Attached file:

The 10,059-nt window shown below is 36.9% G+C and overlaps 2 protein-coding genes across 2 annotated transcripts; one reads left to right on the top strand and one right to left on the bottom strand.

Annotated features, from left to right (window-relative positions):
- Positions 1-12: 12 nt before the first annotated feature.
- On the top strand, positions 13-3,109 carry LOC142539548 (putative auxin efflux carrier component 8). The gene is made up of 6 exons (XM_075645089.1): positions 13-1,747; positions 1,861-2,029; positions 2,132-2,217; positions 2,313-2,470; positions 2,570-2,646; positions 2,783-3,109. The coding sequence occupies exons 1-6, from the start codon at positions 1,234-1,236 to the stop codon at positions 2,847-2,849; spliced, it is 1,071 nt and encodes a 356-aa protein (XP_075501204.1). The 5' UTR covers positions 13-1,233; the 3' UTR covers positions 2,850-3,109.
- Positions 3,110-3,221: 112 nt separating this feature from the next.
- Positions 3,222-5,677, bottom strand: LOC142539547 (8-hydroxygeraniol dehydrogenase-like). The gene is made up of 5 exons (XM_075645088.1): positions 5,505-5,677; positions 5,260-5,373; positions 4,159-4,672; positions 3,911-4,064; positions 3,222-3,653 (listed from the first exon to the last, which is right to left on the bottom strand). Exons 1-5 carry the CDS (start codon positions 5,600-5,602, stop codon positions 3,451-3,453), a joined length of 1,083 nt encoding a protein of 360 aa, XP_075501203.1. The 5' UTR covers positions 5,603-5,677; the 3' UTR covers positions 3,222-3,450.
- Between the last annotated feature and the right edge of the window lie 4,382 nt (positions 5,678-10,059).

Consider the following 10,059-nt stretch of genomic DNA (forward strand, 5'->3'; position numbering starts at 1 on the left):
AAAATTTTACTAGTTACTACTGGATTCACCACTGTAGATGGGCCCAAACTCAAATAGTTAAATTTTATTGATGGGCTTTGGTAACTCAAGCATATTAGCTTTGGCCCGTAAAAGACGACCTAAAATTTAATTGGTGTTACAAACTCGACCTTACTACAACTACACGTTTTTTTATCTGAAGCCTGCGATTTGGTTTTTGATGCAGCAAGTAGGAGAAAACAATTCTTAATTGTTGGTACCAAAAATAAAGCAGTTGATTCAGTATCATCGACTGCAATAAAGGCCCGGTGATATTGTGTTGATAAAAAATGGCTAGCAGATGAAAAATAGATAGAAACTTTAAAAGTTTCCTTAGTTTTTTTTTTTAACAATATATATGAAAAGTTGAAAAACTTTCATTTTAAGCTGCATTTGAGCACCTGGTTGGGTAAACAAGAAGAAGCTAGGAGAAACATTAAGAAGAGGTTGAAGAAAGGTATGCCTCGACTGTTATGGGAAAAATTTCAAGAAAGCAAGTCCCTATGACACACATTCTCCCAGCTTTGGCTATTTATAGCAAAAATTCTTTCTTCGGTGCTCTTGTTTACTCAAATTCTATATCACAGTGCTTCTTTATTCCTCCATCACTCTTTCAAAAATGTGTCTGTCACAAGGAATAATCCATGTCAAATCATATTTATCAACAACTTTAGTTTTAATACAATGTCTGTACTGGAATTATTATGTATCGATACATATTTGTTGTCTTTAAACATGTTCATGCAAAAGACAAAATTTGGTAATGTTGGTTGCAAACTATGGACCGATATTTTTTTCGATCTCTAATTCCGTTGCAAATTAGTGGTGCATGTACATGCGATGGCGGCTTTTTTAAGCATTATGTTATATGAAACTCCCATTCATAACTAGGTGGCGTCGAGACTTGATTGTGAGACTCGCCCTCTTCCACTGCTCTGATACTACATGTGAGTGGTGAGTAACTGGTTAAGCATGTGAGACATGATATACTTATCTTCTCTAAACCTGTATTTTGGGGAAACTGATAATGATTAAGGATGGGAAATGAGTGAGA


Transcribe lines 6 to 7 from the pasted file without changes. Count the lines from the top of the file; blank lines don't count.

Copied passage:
- Positions 3,222-5,677, bottom strand: LOC142539547 (8-hydroxygeraniol dehydrogenase-like). The gene is made up of 5 exons (XM_075645088.1): positions 5,505-5,677; positions 5,260-5,373; positions 4,159-4,672; positions 3,911-4,064; positions 3,222-3,653 (listed from the first exon to the last, which is right to left on the bottom strand). Exons 1-5 carry the CDS (start codon positions 5,600-5,602, stop codon positions 3,451-3,453), a joined length of 1,083 nt encoding a protein of 360 aa, XP_075501203.1. The 5' UTR covers positions 5,603-5,677; the 3' UTR covers positions 3,222-3,450.
- Between the last annotated feature and the right edge of the window lie 4,382 nt (positions 5,678-10,059).